Implementing Arab Gulf Reconciliation

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(RealClearDefense)

Israeli Prime Minister Benjamin Netanyahu, UAE Foreign Minister Abdullah bin Zayed, and Bahraini Foreign Minister Abdullatif Al Zayani wait prior to signing the Abraham Accords at the White House in Washington, DC, September 15, 2020, photo by Tom Brenner/Reuters

Israeli Prime Minister Benjamin Netanyahu, UAE Foreign Minister Abdullah bin Zayed, and Bahraini Foreign Minister Abdullatif Al Zayani wait prior to signing the Abraham Accords at the White House in Washington, DC, September 15, 2020

Photo by Tom Brenner/Reuters

by Jeffrey Martini

January 27, 2021

As the Arab Gulf states prepare to engage with a new U.S. administration, their recent reconciliation announcement offers an opportunity to advance their interests as well as mutual interests with the United States. The Gulf countries would benefit from coordinating defensive measures to protect against the Iranian ballistic missile threat. And Washington is in need of capable partners if it is ever to reduce its burden of operating as the region's security guarantor. However, the Gulf states' intent to end their feud will very likely not be sufficient to realize these benefits unless the agreement is deepened through confidence-building measures and expanded by reaching a parallel understanding with Turkey.

When the Gulf states announced reconciliation of their rift in early January 2021, it was welcomed by Western observers but also greeted with a dose of skepticism. After all, the dispute these countries agreed to settle was already in its second round, with the same states having previously relapsed after ostensibly reaching an agreement in 2014. And while the agreement was consummated with an embrace between the leader of Qatar and the Crown Prince of Saudi Arabia, none of the demands put forward by the Saudi-led bloc were met. The announcement seemed like a well-intentioned New Year's Resolution to do better, but with the results anything but assured.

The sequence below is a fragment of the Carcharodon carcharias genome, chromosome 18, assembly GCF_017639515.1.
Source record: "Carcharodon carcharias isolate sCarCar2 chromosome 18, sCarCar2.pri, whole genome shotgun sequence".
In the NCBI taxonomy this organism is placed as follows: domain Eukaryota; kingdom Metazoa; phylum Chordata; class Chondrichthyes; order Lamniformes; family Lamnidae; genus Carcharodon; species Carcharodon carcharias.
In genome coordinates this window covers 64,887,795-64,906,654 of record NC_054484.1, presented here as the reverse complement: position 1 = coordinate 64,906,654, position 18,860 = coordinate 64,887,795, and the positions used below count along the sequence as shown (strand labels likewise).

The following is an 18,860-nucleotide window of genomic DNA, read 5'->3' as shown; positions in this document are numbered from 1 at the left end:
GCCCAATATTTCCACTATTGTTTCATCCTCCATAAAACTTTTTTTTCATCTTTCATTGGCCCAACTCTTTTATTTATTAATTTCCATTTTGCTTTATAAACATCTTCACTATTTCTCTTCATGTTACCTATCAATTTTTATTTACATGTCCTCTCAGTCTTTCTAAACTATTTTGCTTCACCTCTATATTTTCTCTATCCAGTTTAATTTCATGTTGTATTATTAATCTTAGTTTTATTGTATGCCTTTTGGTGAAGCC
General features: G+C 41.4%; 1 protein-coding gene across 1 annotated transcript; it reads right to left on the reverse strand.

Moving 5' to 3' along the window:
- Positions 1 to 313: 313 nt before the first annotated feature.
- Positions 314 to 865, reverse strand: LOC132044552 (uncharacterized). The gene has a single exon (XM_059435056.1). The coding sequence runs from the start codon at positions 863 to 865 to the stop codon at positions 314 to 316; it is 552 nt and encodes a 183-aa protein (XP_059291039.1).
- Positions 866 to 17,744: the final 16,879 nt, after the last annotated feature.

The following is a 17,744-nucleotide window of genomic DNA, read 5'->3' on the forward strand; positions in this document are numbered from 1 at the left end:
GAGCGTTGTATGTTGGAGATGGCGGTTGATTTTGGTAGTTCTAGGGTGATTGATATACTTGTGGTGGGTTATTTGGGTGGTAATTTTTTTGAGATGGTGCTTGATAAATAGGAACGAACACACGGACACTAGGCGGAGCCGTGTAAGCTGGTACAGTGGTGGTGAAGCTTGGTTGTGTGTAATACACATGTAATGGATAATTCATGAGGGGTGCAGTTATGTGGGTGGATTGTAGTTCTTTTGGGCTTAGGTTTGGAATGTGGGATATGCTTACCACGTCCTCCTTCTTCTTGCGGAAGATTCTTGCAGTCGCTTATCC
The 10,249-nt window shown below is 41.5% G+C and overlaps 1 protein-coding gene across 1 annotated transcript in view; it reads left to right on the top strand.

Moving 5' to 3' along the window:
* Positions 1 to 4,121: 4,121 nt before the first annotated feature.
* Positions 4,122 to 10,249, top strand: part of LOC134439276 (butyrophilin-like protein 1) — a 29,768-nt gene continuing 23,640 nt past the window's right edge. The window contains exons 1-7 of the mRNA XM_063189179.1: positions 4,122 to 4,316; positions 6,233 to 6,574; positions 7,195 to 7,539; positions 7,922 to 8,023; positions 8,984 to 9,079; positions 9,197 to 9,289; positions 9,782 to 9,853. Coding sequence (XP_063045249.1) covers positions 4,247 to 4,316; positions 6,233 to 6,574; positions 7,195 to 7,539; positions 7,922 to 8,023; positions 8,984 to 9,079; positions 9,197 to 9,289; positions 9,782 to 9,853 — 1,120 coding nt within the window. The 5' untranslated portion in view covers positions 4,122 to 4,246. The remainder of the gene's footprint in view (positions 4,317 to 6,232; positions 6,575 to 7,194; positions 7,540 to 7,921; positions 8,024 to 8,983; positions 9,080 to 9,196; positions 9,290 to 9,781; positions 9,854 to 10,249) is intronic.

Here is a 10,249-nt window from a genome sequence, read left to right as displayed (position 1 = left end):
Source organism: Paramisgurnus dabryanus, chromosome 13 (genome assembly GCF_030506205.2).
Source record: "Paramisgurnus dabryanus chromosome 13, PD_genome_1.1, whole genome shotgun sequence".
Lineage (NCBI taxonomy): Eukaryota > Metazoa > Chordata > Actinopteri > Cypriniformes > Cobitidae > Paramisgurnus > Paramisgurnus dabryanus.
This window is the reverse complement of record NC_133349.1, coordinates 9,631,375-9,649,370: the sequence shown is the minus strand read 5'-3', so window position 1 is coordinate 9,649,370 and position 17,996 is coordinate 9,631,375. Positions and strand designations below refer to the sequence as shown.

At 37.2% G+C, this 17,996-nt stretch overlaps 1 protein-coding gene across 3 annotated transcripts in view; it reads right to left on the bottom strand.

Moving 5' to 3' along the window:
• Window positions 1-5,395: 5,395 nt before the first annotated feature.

This time around, the Gulf states might increase the chances of sustaining cooperation by implementing confidence-building measures before distrust gives way to another round of recriminations. There is urgency for the Arab Gulf states themselves, whose rift has held back their ability to provide for their collective defense and realize the benefits of greater economic integration. But there also seems to be cause for urgency for the United States, whose hope to decrease its own military presence in the region by burden sharing with partners is also held hostage to these states' ability to cooperate. In particular, both the Gulf countries and the United States might greatly benefit from progress on a long-stalled joint ballistic missile defense project, which holds the prospect of better deterring Iran through defensive measures rather than through punitive actions that have led to cycles of escalation.

The Gulf states should consider adopting the practice of confidence-building measures as opposed to the language of demands.

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To break through what stalled previous reconciliation efforts, the Gulf states should consider adopting the practice of confidence-building measures as opposed to the language of demands. Their dispute has typically been couched as a series of conditions Qatar would need to meet to have diplomatic relations restored and the blockade lifted. Now that the Saudi-led bloc has tabled these demands, there is room for both sides to embrace more constructive initiatives designed to build trust. In doing so, the countries may well benefit from shows of good faith, as opposed to demanding compliance in addressing their respective concerns.